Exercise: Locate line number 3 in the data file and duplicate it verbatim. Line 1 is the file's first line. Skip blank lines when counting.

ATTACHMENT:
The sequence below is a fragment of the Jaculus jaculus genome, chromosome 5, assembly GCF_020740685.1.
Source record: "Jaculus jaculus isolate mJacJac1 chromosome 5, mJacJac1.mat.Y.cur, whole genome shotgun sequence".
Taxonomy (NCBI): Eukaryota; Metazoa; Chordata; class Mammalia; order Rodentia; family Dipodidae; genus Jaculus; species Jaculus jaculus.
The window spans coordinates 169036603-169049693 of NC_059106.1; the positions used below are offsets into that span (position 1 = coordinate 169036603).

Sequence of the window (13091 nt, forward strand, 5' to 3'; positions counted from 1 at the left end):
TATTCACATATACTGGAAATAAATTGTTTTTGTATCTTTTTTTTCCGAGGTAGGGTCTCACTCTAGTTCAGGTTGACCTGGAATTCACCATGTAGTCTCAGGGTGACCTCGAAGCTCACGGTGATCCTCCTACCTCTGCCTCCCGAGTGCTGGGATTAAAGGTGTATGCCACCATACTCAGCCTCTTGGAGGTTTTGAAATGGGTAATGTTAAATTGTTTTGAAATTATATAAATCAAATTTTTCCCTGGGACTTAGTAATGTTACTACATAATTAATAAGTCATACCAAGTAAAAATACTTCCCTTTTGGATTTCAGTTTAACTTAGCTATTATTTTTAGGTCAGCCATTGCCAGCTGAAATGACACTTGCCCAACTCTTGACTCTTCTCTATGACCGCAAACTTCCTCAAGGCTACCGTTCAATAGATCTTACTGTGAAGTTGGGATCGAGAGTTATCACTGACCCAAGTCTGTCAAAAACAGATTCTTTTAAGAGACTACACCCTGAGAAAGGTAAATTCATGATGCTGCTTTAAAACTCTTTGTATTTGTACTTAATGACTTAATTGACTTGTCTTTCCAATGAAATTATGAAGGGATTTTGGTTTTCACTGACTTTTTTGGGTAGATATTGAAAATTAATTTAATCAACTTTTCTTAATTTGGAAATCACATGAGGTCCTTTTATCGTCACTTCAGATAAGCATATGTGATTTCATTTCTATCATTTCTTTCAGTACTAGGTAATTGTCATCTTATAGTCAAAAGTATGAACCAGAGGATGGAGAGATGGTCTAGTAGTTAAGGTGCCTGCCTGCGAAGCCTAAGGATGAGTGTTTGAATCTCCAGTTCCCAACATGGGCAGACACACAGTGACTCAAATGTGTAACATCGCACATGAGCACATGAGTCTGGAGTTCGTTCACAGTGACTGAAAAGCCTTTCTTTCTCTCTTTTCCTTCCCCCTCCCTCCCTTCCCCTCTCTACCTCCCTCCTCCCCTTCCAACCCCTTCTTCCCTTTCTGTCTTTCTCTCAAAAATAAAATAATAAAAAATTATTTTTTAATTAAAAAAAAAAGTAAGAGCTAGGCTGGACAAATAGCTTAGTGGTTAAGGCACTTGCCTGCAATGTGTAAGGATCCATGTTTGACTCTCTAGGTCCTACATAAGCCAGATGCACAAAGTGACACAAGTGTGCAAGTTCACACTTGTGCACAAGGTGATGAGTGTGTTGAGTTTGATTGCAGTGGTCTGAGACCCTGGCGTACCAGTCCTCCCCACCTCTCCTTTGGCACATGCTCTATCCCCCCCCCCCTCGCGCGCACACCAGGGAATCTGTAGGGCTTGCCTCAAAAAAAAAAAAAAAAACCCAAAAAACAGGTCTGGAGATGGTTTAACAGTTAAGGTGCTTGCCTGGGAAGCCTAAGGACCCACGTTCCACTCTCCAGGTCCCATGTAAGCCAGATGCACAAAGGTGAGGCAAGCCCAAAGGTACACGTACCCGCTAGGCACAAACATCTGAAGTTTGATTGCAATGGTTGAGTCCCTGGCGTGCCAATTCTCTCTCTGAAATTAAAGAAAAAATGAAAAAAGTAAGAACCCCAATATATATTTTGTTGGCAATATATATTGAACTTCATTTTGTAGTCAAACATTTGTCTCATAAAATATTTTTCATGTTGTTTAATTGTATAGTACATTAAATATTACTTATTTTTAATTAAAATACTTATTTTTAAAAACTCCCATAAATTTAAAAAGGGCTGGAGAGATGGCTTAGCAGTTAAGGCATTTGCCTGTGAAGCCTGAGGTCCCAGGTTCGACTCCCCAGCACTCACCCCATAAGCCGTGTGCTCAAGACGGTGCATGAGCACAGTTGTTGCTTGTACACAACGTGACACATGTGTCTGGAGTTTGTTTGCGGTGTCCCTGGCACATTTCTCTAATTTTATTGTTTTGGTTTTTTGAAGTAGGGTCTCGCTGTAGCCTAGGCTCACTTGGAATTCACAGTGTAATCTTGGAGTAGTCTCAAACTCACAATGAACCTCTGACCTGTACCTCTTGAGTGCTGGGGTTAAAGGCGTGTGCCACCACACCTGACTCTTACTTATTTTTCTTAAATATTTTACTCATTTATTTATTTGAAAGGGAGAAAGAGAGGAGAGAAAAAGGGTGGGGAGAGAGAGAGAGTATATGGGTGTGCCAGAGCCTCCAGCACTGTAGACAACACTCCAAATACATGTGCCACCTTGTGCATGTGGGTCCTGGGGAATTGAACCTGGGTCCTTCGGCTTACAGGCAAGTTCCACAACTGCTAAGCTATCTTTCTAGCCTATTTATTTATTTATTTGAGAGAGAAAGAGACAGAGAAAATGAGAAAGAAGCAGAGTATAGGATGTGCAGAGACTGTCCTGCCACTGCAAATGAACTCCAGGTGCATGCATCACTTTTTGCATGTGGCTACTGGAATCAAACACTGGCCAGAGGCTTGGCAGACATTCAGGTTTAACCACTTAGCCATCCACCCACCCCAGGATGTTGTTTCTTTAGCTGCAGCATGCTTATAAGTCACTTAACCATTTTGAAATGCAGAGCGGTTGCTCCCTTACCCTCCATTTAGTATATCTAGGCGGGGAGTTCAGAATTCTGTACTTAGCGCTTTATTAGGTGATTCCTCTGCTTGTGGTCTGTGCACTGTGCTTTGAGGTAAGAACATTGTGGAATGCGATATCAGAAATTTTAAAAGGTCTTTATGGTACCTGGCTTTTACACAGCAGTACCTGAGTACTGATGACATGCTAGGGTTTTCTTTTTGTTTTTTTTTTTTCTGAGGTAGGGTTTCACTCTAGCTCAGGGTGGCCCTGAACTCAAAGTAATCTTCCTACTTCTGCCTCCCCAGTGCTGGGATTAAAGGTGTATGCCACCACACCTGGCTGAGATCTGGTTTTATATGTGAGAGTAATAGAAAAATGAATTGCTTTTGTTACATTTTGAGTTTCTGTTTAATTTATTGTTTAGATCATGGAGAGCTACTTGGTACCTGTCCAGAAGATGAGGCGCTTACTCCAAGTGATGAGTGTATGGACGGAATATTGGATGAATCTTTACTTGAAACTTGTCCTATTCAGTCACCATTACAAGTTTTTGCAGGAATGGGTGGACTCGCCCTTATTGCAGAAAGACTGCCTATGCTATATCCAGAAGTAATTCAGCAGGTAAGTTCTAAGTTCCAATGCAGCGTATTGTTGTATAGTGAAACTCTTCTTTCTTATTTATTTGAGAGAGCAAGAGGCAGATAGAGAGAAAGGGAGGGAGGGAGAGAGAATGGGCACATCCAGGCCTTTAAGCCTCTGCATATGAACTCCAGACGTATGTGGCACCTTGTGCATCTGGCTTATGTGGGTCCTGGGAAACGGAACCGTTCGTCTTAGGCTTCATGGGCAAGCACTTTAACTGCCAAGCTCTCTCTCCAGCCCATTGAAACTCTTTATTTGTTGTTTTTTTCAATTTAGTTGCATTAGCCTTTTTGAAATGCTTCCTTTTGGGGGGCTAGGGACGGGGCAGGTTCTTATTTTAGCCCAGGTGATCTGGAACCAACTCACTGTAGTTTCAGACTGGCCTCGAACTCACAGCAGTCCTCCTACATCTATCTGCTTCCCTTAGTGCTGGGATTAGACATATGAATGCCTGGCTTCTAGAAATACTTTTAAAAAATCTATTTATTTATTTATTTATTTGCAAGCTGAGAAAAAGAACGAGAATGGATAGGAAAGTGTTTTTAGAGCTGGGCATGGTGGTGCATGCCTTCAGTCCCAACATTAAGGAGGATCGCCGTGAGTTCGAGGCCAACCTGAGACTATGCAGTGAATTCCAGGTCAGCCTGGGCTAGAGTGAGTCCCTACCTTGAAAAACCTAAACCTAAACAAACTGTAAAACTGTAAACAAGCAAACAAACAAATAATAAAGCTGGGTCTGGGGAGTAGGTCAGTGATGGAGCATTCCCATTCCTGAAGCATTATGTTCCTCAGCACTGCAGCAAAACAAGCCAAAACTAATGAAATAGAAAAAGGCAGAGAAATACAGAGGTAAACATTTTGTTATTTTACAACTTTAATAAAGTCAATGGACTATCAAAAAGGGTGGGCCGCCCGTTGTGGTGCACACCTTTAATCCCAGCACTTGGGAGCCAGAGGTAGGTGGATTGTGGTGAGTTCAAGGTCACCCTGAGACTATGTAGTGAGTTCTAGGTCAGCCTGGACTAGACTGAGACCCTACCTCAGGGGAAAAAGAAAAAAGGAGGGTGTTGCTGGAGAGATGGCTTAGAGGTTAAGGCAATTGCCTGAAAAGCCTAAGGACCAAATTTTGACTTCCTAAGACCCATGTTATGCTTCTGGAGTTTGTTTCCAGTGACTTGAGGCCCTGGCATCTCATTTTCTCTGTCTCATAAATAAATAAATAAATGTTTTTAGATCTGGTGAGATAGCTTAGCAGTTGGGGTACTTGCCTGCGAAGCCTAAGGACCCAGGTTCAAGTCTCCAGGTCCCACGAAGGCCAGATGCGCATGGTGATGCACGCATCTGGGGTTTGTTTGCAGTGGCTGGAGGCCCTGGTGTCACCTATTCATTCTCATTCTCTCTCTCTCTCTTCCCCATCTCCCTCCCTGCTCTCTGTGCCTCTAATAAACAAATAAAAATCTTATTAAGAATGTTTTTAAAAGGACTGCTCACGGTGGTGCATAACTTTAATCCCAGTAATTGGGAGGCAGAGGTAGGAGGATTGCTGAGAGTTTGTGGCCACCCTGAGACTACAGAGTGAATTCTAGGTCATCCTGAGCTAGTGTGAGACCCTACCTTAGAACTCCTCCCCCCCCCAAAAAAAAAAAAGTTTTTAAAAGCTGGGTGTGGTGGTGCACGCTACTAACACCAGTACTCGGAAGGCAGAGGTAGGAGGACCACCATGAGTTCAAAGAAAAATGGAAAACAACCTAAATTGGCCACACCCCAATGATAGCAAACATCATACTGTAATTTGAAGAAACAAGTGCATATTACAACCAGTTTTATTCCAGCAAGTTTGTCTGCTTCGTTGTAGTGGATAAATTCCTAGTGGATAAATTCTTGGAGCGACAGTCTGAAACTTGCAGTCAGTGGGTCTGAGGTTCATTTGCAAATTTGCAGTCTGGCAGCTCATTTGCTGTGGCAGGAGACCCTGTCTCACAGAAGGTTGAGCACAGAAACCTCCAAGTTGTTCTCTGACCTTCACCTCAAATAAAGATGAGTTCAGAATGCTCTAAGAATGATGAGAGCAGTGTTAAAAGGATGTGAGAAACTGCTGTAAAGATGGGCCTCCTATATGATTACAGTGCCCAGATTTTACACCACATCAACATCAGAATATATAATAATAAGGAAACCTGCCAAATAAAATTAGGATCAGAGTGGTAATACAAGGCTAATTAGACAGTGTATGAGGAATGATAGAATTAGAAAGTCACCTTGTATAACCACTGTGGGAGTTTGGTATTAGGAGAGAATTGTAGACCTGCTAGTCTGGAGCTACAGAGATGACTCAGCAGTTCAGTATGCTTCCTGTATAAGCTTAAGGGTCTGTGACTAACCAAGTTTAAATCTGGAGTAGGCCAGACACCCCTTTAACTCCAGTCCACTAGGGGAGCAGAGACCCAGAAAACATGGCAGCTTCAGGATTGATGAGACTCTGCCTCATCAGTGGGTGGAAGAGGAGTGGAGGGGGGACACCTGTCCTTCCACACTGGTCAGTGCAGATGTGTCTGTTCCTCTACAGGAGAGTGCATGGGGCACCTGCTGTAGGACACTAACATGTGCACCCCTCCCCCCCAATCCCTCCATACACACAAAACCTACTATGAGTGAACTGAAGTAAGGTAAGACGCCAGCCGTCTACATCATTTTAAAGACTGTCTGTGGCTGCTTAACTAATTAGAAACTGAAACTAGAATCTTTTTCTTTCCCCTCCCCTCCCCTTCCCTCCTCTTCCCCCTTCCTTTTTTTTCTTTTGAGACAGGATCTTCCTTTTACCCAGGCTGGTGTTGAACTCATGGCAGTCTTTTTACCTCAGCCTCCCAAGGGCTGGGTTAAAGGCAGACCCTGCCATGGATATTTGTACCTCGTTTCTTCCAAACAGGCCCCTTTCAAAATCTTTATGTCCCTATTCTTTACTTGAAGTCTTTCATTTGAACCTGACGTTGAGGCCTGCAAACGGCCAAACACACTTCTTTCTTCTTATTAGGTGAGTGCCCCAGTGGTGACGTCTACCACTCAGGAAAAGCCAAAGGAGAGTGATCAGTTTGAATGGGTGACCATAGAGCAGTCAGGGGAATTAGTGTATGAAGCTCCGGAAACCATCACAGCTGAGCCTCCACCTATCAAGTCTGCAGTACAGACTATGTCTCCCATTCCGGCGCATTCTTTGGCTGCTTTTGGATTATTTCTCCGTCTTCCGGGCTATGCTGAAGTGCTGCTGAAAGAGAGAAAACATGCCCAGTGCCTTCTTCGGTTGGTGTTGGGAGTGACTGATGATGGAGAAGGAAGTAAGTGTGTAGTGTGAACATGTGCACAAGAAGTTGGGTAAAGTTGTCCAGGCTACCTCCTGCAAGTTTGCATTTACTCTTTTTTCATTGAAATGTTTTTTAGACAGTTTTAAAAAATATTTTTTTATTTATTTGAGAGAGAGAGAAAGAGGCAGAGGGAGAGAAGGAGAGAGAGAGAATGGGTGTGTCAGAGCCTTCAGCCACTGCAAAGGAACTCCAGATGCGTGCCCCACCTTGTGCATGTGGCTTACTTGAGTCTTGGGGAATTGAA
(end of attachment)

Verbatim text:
Taxonomy (NCBI): Eukaryota; Metazoa; Chordata; class Mammalia; order Rodentia; family Dipodidae; genus Jaculus; species Jaculus jaculus.